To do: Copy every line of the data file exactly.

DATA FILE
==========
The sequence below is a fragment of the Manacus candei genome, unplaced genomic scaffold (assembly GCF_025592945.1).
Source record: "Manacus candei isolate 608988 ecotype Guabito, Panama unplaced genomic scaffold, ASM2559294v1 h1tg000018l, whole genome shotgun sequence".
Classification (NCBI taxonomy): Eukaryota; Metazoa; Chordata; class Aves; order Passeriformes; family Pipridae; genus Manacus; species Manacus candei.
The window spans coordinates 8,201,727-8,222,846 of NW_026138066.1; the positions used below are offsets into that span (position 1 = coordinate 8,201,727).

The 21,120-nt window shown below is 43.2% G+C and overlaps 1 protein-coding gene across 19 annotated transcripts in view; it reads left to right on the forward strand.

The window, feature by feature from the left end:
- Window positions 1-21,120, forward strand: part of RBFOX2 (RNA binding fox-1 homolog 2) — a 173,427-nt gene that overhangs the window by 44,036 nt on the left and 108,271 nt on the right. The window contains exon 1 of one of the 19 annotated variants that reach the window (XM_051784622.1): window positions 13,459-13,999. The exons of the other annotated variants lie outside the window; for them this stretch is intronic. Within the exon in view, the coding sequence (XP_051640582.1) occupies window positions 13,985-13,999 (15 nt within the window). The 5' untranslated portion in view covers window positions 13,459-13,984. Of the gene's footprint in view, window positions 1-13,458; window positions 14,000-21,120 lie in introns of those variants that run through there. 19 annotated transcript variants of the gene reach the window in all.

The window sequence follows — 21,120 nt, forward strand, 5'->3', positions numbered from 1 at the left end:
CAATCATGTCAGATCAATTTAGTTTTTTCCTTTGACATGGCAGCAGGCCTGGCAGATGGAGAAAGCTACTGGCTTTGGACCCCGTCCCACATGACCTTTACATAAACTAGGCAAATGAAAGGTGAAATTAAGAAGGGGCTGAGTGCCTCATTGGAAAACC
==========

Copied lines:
The sequence below is a fragment of the Manacus candei genome, unplaced genomic scaffold (assembly GCF_025592945.1).
Source record: "Manacus candei isolate 608988 ecotype Guabito, Panama unplaced genomic scaffold, ASM2559294v1 h1tg000018l, whole genome shotgun sequence".
Classification (NCBI taxonomy): Eukaryota; Metazoa; Chordata; class Aves; order Passeriformes; family Pipridae; genus Manacus; species Manacus candei.
The window spans coordinates 8,201,727-8,222,846 of NW_026138066.1; the positions used below are offsets into that span (position 1 = coordinate 8,201,727).

The 21,120-nt window shown below is 43.2% G+C and overlaps 1 protein-coding gene across 19 annotated transcripts in view; it reads left to right on the forward strand.

The window, feature by feature from the left end:
- Window positions 1-21,120, forward strand: part of RBFOX2 (RNA binding fox-1 homolog 2) — a 173,427-nt gene that overhangs the window by 44,036 nt on the left and 108,271 nt on the right. The window contains exon 1 of one of the 19 annotated variants that reach the window (XM_051784622.1): window positions 13,459-13,999. The exons of the other annotated variants lie outside the window; for them this stretch is intronic. Within the exon in view, the coding sequence (XP_051640582.1) occupies window positions 13,985-13,999 (15 nt within the window). The 5' untranslated portion in view covers window positions 13,459-13,984. Of the gene's footprint in view, window positions 1-13,458; window positions 14,000-21,120 lie in introns of those variants that run through there. 19 annotated transcript variants of the gene reach the window in all.

The window sequence follows — 21,120 nt, forward strand, 5'->3', positions numbered from 1 at the left end:
CAATCATGTCAGATCAATTTAGTTTTTTCCTTTGACATGGCAGCAGGCCTGGCAGATGGAGAAAGCTACTGGCTTTGGACCCCGTCCCACATGACCTTTACATAAACTAGGCAAATGAAAGGTGAAATTAAGAAGGGGCTGAGTGCCTCATTGGAAAACC